Roles are similar to groups but work in the opposite way — where a group entry lists the DN of the member entries, the DN of a role entry is listed on each member entry. The role mechanism makes it is easy to retrieve a list of roles that are assigned to an entry.
Each role has members, or entries that possess the role. The role mechanism is managed by the nsRoleDN attribute and the nsRole attribute. The nsRoleDN attribute is used to add an entry to a role. The nsRole attribute is a read-only attribute, maintained by the directory server, that lists the roles to which an entry belongs. The nsRole attribute can be read or searched by clients to enumerate all roles to which an entry belongs. If you do not want to expose role membership, define access controls to read-protect the nsRole attribute.
By default, the scope of a role is limited to the subtree where it is defined. The scope of a role can be extended to other subtrees on the same server instance.
Managed roles are functionally very similar to static groups. Managed roles explicitly assign a role to each member entry by adding the nsRoleDN attribute to the entry. The value of this attribute is the DN of the role definition entry.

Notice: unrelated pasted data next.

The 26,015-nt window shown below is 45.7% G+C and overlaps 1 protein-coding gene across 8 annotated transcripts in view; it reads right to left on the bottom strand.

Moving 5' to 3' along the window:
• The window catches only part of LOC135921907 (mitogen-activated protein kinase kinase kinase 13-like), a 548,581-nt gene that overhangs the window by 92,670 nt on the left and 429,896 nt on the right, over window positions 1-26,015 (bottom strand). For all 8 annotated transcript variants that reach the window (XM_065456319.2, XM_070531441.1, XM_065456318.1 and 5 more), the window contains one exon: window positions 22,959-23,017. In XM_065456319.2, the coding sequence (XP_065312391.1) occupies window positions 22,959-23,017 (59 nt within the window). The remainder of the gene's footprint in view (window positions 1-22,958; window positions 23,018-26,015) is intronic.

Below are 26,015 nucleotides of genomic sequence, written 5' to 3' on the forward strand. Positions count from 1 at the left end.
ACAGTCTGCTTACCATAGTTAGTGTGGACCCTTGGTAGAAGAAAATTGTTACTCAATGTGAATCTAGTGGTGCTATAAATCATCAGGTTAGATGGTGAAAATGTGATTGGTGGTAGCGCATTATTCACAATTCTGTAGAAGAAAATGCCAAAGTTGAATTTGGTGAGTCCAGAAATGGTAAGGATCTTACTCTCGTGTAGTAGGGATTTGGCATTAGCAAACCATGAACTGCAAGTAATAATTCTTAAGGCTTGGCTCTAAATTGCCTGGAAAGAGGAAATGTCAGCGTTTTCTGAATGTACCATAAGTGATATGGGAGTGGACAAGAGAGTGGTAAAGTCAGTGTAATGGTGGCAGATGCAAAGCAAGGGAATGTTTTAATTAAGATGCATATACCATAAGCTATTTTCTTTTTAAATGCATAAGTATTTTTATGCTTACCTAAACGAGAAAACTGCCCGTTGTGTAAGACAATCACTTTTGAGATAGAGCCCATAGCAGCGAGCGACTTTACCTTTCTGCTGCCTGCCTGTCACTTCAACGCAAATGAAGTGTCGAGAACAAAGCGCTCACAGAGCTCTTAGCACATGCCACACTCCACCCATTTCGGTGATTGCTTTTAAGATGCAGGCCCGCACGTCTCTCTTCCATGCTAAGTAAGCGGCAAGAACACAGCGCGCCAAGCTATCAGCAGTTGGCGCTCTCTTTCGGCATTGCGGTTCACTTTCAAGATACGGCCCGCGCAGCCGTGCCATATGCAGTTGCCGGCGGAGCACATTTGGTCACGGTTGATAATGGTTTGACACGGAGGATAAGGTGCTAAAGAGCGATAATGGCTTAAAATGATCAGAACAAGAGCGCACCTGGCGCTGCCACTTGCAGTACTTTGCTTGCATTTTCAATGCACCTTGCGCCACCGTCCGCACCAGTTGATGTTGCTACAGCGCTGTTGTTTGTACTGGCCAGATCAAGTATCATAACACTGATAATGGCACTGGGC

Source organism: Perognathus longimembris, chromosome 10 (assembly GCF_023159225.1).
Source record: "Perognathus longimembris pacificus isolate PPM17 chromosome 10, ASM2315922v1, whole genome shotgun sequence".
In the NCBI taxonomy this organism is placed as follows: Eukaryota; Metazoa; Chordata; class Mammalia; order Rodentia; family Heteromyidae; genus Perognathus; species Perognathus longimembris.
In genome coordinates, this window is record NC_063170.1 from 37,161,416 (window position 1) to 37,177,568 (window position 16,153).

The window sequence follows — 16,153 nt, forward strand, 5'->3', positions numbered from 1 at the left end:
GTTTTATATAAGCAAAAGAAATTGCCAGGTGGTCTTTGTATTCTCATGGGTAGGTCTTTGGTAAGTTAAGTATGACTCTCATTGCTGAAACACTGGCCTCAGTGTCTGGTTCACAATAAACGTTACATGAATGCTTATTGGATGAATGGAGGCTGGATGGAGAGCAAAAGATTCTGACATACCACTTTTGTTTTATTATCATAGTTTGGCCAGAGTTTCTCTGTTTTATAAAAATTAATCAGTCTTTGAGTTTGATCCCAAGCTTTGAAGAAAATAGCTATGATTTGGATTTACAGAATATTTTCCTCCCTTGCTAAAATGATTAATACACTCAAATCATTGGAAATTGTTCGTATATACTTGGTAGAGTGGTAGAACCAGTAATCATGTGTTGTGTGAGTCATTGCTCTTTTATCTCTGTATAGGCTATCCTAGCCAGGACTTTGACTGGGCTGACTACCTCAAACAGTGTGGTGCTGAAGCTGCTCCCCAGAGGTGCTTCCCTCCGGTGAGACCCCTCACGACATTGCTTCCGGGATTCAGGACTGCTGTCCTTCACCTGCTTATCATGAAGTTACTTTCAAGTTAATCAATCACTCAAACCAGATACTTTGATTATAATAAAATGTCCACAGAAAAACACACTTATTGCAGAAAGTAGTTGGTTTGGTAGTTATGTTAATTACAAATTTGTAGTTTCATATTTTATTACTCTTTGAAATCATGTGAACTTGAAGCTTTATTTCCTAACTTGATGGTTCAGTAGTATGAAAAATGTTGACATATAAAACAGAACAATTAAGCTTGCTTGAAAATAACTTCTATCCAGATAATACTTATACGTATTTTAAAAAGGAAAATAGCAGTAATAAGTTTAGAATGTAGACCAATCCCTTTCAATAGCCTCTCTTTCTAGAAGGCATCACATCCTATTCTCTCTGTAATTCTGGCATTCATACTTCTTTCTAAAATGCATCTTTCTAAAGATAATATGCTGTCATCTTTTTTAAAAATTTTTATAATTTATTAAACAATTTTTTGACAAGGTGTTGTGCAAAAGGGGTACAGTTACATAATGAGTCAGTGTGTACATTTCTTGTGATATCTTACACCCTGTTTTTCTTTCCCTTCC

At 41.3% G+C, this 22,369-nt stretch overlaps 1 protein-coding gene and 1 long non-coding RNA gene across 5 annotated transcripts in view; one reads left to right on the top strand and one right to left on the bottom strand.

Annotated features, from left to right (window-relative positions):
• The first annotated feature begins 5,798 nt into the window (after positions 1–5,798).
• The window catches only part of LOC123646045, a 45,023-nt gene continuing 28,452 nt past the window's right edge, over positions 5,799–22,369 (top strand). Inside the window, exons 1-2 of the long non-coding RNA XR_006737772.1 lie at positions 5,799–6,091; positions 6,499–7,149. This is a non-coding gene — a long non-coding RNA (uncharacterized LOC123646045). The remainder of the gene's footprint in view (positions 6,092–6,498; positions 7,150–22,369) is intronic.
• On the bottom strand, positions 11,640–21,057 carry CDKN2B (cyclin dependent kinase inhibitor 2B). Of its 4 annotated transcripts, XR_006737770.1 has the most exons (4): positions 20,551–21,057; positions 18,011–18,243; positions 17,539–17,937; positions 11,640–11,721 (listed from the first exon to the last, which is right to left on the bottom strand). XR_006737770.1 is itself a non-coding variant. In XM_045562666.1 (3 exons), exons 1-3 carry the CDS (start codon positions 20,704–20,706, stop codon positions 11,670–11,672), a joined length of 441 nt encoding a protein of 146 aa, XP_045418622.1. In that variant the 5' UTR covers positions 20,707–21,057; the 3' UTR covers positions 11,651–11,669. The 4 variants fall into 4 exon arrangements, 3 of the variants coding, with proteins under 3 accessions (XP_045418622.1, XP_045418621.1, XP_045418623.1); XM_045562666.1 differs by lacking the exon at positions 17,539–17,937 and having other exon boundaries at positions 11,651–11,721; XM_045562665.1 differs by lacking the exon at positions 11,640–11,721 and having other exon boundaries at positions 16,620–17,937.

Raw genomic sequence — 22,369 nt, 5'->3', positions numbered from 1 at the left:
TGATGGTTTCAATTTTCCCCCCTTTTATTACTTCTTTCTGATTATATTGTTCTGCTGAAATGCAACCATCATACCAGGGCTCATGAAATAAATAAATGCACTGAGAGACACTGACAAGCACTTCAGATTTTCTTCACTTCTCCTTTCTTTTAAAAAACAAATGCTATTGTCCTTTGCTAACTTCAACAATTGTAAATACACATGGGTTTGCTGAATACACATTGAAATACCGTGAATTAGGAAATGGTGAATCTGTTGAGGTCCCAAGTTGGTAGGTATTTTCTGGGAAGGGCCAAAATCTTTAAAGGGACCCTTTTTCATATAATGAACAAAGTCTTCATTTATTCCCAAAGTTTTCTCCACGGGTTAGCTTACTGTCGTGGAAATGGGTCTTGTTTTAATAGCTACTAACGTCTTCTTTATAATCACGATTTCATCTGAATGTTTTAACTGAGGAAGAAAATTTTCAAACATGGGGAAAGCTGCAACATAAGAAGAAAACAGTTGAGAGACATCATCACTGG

The role definition entry only defines the scope of the role in the directory. Members of the role are entries that lie within the scope of the role definition, and that identify the role definition entry with their nsRoleDN attributes.
Filtered roles are equivalent to dynamic groups. Entries are assigned a role if they match a specified search filter. The value of the search filter is defined by the nsRoleFilter attribute. When the server returns an entry in the scope of a filtered role, that entry contains the generated nsRole attribute that identifies the role.
Nested roles are equivalent to nested groups. Nested roles enable you to create roles that contain other roles and to extend the scope of existing roles. A nested role can itself contain another nested role. Up to 30 levels of nesting are supported